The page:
Is it possible to create a successful SaaS in Canada?


A business based on a SaaS model, or Software as a Service, seems to be the best possible type of business nowadays.

In theory, the software written once brings periodic gains without too much human intervention. For many Internet entrepreneurs creating a SaaS is the final stage of development aside from other personal branding and tech industry projects.

In practice, the success of a SaaS largely depends on the great commitment of the people involved and probably is never fully a passive type of business. The best companies in the industry are also distinguished by high quality content marketing and customer service. Consumers also appreciate the opportunity to pay for software when needed, instead of one-off high fees for a boxed software.

This improves the industry statistics. According to Meena Sandhu in an article on Linkedin citing the Forrester Global, SaaS market is currently a 141 billion dollar industry. Monthly customer earnings and their high value in time foster the construction of stable business

SaaS in Canada

We have many successful examples of this type of business also in Canada. Everyone knows Hootsuite and Shopify, which are global tycoons with Canadian pedigree.

Spike in the SaaS industry events also proves the development of SaaS business in Canada. The first SaaS North conference hosted by L-Spark took place in Ottawa in 2016 and was attended by nearly 800 people. In a few months, the next edition will be held. The SaaS Showcase will be held more often and will present many businesses from the L-Spark ecosystem.

SaaS Showcase from L-SPARK on Vimeo.

Each week, Canadian SaaS receive millions of dollars in funding as successive rounds of investment. A newsletter that aggregates this information features dozens of links to industry articles every week. The Canadian industry is growing at a galloping pace, resulting in global SaaS leaders from Vancouver, Ottawa and Markham, respectively.

Canadian SaaS Unicorns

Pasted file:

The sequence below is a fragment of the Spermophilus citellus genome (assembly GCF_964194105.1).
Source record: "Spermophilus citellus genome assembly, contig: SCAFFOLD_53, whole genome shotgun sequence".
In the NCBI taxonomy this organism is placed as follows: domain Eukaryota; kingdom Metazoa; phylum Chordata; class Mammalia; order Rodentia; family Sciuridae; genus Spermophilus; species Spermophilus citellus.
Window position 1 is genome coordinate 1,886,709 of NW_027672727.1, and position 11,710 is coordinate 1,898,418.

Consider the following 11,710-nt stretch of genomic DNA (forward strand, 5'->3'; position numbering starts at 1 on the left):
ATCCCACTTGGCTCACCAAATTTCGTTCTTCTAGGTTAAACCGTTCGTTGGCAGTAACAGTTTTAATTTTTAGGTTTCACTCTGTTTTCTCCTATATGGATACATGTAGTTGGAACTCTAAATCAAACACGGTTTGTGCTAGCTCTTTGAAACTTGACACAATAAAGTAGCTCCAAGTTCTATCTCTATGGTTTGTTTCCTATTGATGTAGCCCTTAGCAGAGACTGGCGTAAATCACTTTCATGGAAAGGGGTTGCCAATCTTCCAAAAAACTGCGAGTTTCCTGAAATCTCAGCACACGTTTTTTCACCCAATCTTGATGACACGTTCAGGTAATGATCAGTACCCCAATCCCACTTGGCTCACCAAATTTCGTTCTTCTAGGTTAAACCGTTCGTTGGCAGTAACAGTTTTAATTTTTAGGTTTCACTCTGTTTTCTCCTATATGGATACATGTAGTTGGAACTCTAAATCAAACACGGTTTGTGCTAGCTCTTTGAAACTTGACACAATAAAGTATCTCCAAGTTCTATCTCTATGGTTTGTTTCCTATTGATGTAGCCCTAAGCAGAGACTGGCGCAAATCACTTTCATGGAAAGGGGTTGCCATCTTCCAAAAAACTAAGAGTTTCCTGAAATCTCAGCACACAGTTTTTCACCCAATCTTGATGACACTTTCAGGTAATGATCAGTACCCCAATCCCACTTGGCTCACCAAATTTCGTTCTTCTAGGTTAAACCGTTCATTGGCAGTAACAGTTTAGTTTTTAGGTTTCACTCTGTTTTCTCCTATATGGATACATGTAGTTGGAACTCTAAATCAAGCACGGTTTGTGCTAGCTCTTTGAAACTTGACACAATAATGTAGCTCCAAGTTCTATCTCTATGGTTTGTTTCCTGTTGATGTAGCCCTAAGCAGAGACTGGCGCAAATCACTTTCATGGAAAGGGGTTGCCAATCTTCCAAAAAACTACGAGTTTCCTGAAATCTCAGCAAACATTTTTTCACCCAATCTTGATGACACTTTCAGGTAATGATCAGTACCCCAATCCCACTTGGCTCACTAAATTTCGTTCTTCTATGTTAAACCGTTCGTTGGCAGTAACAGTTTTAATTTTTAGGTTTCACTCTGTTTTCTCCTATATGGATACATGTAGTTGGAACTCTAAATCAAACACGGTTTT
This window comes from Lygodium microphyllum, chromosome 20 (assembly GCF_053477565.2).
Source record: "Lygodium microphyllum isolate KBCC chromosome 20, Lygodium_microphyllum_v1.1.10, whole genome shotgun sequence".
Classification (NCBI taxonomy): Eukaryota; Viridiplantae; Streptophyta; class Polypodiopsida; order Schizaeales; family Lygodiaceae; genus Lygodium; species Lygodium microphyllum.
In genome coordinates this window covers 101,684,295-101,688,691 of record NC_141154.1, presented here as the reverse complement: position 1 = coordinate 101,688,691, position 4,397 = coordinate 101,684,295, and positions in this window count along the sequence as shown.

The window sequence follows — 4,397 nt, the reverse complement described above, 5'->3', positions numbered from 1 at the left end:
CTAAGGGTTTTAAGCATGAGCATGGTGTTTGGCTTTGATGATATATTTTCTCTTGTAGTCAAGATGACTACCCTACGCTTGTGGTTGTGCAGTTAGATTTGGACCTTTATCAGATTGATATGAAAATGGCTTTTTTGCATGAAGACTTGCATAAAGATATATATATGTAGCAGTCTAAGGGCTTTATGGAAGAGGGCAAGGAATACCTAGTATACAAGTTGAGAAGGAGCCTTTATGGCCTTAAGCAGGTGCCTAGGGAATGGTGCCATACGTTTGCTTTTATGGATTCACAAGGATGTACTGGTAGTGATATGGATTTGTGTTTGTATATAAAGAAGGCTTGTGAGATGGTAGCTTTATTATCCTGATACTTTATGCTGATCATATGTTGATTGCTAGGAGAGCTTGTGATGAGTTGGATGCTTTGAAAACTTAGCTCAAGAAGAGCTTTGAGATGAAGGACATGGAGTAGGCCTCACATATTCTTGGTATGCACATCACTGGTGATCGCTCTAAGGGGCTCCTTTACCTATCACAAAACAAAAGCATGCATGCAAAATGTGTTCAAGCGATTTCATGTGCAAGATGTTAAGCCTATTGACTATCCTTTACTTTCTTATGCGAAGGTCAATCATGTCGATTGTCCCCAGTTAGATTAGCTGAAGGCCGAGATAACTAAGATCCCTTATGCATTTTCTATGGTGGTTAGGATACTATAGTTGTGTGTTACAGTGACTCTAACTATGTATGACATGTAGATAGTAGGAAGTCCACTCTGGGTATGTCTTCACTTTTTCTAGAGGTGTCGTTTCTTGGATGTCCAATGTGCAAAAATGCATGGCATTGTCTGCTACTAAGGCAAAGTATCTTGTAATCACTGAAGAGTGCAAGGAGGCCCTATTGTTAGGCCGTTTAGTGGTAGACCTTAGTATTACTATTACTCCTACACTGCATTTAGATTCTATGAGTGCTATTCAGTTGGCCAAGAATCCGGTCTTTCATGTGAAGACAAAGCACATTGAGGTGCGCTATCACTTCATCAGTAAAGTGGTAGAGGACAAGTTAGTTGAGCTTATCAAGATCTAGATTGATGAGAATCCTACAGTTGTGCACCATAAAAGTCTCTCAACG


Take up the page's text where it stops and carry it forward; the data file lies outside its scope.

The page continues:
Hootsuite – From lean startup to global leader.

79 out of a 100 Fortune 100 companies use Hootsuite – a Canadian SaaS, which was created in Vancouver, BC. Its goal is to help manage multiple profiles on social media and optimize the content.

The origins of the company started out in pretty much the same way as many other giant web companies – the founder had a need that was not sufficiently satisfied by the solutions available on the market.

However, such simplification can be detrimental to many future entrepreneurs. Ryan Holmes‘s CEO Hootsuite started with a gastronomy job. Later he ran an interactive agency where he created his own projects, alongside client orders.

Hootsuite was one of the projects. Despite the very good acceptance by the market, the project would have no chance of surviving without the support of investors. Further rounds of investment were necessary for Hootsuite to begin generating revenue.

The idea alone would be of little value unless it was supported by a smooth management of work and the proper development of the company. Ryan repeatedly emphasizes the impact of his small business experience, which he is able to understand many aspects of his business. Even when the team has over a thousand employees.

An important part of Hootsuite’s global success is the company’s focus on innovation. In one interview Ryan insists that everyone is responsible for innovation. Of course, some teams are dedicated solely to researching and making improvements, but no one is relieved of the search for innovative solutions in their field.